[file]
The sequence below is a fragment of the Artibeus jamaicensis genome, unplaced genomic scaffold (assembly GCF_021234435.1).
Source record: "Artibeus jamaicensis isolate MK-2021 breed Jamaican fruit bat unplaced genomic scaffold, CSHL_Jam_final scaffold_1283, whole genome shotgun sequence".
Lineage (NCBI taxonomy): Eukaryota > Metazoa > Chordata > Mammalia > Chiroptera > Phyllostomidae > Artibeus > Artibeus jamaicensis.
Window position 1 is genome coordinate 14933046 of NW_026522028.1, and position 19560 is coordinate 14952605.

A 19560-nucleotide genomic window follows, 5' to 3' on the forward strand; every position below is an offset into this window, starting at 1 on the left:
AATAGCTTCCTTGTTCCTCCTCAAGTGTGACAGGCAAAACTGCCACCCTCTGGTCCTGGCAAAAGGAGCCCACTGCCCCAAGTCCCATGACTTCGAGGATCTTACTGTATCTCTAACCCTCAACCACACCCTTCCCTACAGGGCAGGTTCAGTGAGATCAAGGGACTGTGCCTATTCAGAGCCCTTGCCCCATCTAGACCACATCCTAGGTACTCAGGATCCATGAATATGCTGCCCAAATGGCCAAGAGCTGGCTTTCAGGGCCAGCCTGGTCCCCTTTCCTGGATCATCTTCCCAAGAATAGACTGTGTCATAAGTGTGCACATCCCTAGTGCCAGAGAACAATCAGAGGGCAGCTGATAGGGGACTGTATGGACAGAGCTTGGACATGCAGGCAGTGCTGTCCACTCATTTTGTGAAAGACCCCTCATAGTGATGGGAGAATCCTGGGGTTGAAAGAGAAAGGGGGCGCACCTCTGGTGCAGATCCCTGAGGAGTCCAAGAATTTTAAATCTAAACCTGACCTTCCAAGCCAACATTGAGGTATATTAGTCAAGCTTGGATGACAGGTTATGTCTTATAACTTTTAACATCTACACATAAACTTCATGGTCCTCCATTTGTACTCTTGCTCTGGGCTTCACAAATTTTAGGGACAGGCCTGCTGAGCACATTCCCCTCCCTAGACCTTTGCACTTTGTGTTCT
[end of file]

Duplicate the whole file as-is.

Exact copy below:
The sequence below is a fragment of the Artibeus jamaicensis genome, unplaced genomic scaffold (assembly GCF_021234435.1).
Source record: "Artibeus jamaicensis isolate MK-2021 breed Jamaican fruit bat unplaced genomic scaffold, CSHL_Jam_final scaffold_1283, whole genome shotgun sequence".
Lineage (NCBI taxonomy): Eukaryota > Metazoa > Chordata > Mammalia > Chiroptera > Phyllostomidae > Artibeus > Artibeus jamaicensis.
Window position 1 is genome coordinate 14933046 of NW_026522028.1, and position 19560 is coordinate 14952605.

A 19560-nucleotide genomic window follows, 5' to 3' on the forward strand; every position below is an offset into this window, starting at 1 on the left:
AATAGCTTCCTTGTTCCTCCTCAAGTGTGACAGGCAAAACTGCCACCCTCTGGTCCTGGCAAAAGGAGCCCACTGCCCCAAGTCCCATGACTTCGAGGATCTTACTGTATCTCTAACCCTCAACCACACCCTTCCCTACAGGGCAGGTTCAGTGAGATCAAGGGACTGTGCCTATTCAGAGCCCTTGCCCCATCTAGACCACATCCTAGGTACTCAGGATCCATGAATATGCTGCCCAAATGGCCAAGAGCTGGCTTTCAGGGCCAGCCTGGTCCCCTTTCCTGGATCATCTTCCCAAGAATAGACTGTGTCATAAGTGTGCACATCCCTAGTGCCAGAGAACAATCAGAGGGCAGCTGATAGGGGACTGTATGGACAGAGCTTGGACATGCAGGCAGTGCTGTCCACTCATTTTGTGAAAGACCCCTCATAGTGATGGGAGAATCCTGGGGTTGAAAGAGAAAGGGGGCGCACCTCTGGTGCAGATCCCTGAGGAGTCCAAGAATTTTAAATCTAAACCTGACCTTCCAAGCCAACATTGAGGTATATTAGTCAAGCTTGGATGACAGGTTATGTCTTATAACTTTTAACATCTACACATAAACTTCATGGTCCTCCATTTGTACTCTTGCTCTGGGCTTCACAAATTTTAGGGACAGGCCTGCTGAGCACATTCCCCTCCCTAGACCTTTGCACTTTGTGTTCT